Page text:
New York Times preps US citizens to wear masks after receiving COVID vaccine

The Times is now telling its readers that vaccination against COVID-19 won’t be enough to curb the 'danger'
Wed Dec 16, 2020 - 5:39 pm EST
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December 16, 2020 (LifeSiteNews) – In an article published last Wednesday, New York Times reporter Apoorva Mandavilli claims that vaccination against COVID-19 won’t be enough to curb the “danger” of the virus and that continuing to wear masks will be necessary.

On Mandavilli’s account, the Pfizer and Moderna vaccine trials “tracked only how many vaccinated people became sick with COVID-19,” and not how infectious they were, leaving open “the possibility that some vaccinated people get infected without developing symptoms, and could then silently transmit the virus — especially if they come in close contact with others or stop wearing masks.”

She ramped up the fear factor, claiming that if “vaccinated people are silent spreaders of the virus, they may keep it circulating in their communities, putting unvaccinated people at risk.”

Mandavilli quotes Stanford University immunologist Michal Tal, saying “[a] lot of people are thinking that once they get vaccinated, they’re not going to have to wear masks anymore. It’s really going to be critical for them to know if they have to keep wearing masks, because they could still be contagious.”

Both Tal and Mandavilli appear to be in lockstep with the Centers for Disease Control’s (CDC) current advice on how vaccines will affect mask requirements. The CDC’s “Frequently Asked Questions about COVID-19 Vaccination” page, under a tab listed “Do I need to wear a mask and avoid close contact with others if I have received 2 doses of the vaccine?” states, “Yes.”

“While experts learn more about the protection that COVID-19 vaccines provide under real-life conditions, it will be important for everyone to continue using all the tools available to us to help stop this pandemic, like covering your mouth and nose with a mask,” the CDC adds

Under a second heading, titled “When can I stop wearing a mask […] after I have been vaccinated?” the CDC simply says: “There is not enough information currently available to say if or when CDC will stop recommending that people wear masks,” leaving the question open.

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Former executive at Facebook and current chairman at Virgin Galactic Chamath Palihapitiya has thrown his support behind masking up the vaccinated. In a tweet posted on Friday, Palihapitiya suggested that “special” masks should be designed for those who elected to take the vaccine:

The purpose of developing and introducing a vaccine to the general public is supposedly to offer protection against the effects of being infected with a particular virus, so that coming into contact with said virus will be unproblematic, from a medical perspective. Even so, the evidence that wearing a mask to help stop the spread of the virus, in any case, continues to be strongly disputed.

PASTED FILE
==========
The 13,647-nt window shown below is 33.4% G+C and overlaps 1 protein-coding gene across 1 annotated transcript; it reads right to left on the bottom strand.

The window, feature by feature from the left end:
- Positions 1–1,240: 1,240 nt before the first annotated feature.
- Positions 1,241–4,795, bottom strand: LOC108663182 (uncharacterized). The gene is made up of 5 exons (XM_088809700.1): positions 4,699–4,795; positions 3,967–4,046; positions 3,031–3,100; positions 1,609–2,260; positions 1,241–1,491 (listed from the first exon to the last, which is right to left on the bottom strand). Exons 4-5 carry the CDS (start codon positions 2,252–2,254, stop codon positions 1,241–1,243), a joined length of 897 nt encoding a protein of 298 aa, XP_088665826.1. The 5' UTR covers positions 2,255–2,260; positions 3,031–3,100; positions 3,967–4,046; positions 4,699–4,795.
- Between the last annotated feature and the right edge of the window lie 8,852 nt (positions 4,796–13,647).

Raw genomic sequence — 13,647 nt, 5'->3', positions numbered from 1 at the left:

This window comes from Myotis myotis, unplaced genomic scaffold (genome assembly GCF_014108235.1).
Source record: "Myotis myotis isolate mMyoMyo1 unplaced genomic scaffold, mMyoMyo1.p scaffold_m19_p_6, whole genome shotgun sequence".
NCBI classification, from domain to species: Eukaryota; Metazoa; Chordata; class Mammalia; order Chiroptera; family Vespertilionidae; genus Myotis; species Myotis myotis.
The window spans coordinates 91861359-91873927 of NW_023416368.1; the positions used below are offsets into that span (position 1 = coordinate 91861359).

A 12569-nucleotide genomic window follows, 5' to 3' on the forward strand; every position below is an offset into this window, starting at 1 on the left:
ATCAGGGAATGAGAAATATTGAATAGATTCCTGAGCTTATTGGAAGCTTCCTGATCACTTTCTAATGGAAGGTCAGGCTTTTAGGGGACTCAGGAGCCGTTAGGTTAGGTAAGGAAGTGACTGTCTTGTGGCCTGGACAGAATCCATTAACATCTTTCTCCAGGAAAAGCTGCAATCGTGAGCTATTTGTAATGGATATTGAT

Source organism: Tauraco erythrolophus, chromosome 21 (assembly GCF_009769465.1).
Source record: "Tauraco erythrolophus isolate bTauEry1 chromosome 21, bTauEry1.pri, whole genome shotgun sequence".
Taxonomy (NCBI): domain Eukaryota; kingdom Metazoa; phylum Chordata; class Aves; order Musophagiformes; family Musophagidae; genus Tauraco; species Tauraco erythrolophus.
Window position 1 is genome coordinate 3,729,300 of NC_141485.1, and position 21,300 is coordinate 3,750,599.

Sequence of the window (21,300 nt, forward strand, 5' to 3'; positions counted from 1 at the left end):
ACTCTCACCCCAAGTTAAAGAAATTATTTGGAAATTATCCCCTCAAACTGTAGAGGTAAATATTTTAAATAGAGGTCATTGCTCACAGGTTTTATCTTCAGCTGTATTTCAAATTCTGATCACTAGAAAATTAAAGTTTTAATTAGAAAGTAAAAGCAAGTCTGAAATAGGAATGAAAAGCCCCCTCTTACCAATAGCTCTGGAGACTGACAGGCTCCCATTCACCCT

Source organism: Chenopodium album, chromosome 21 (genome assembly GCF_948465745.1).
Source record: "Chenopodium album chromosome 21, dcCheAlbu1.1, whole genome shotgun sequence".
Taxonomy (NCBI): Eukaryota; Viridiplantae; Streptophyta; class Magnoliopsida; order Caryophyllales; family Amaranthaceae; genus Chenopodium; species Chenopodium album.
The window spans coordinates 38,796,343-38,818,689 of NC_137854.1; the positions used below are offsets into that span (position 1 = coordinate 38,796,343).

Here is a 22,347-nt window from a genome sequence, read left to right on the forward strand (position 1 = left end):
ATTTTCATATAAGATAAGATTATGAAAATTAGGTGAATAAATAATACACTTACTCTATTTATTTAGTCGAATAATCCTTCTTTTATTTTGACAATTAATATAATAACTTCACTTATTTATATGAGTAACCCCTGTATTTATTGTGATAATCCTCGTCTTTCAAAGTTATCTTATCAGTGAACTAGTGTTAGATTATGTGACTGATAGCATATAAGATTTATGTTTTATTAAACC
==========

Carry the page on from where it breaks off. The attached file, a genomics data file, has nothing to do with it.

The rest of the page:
Canadian physician Dr. Roger Hodkinson, CEO and Medical Director of Western Medical Assessments, has been vocal in his findings regarding the ineffectiveness of mask-wearing. Hodkinson called using masks to prevent the spread of the virus “utterly useless,” noting that “there is no evidence base for their effectiveness whatsoever.”

Vaccinated or not, wearing “[p]aper masks and fabric masks” is little else than “virtue-signaling. They’re not even worn effectively most of the time. It’s utterly ridiculous,” he said.

Even the Chief Medical Adviser to the President, Dr. Anthony Fauci, who now famously champions the CDC’s position on wearing masks, didn’t always believe in the efficacy of masks against the spread of COVID-19:

Not only are masks not helpful in preventing the spread of the virus, but it seems that the push to get everyone vaccinated in the name of saving lives may be overzealous. Senior lecturer at Johns Hopkins University Dr. Genevieve Briand has demonstrated that COVID-19 has resulted in no excess deaths, compared to what would normally be expected.

Briand’s research importantly notes that, within the demographic purported to be the most vulnerable, i.e., older people, there seems to be no especially high death rate. “Surprisingly, the deaths of older people stayed the same before and after COVID-19. Since COVID-19 mainly affects the elderly, experts expected an increase in the percentage of deaths in older age groups. However, this increase is not seen in the CDC data. In fact, the percentages of deaths among all age groups remain relatively the same.”

Additionally, Dr. Mike Yeadon, the former Vice President of Pfizer, issued an incisive statement on the rush to produce a COVID-19 vaccine: “[t]here is absolutely no need for vaccines to extinguish the pandemic. I’ve never heard such nonsense talked about vaccines. You do not vaccinate people who aren’t at risk from a disease. You also don’t set about planning to vaccinate millions of fit and healthy people with a vaccine that hasn’t been extensively tested on human subjects.”

Many other experts in the fields of medicine and medicinal research are adding their voices to the concerns over the current vaccine frontrunners.

  coronavirus, coronavirus vaccine, covid-19 vaccine, masks, new york times, vaccinations, vaccines

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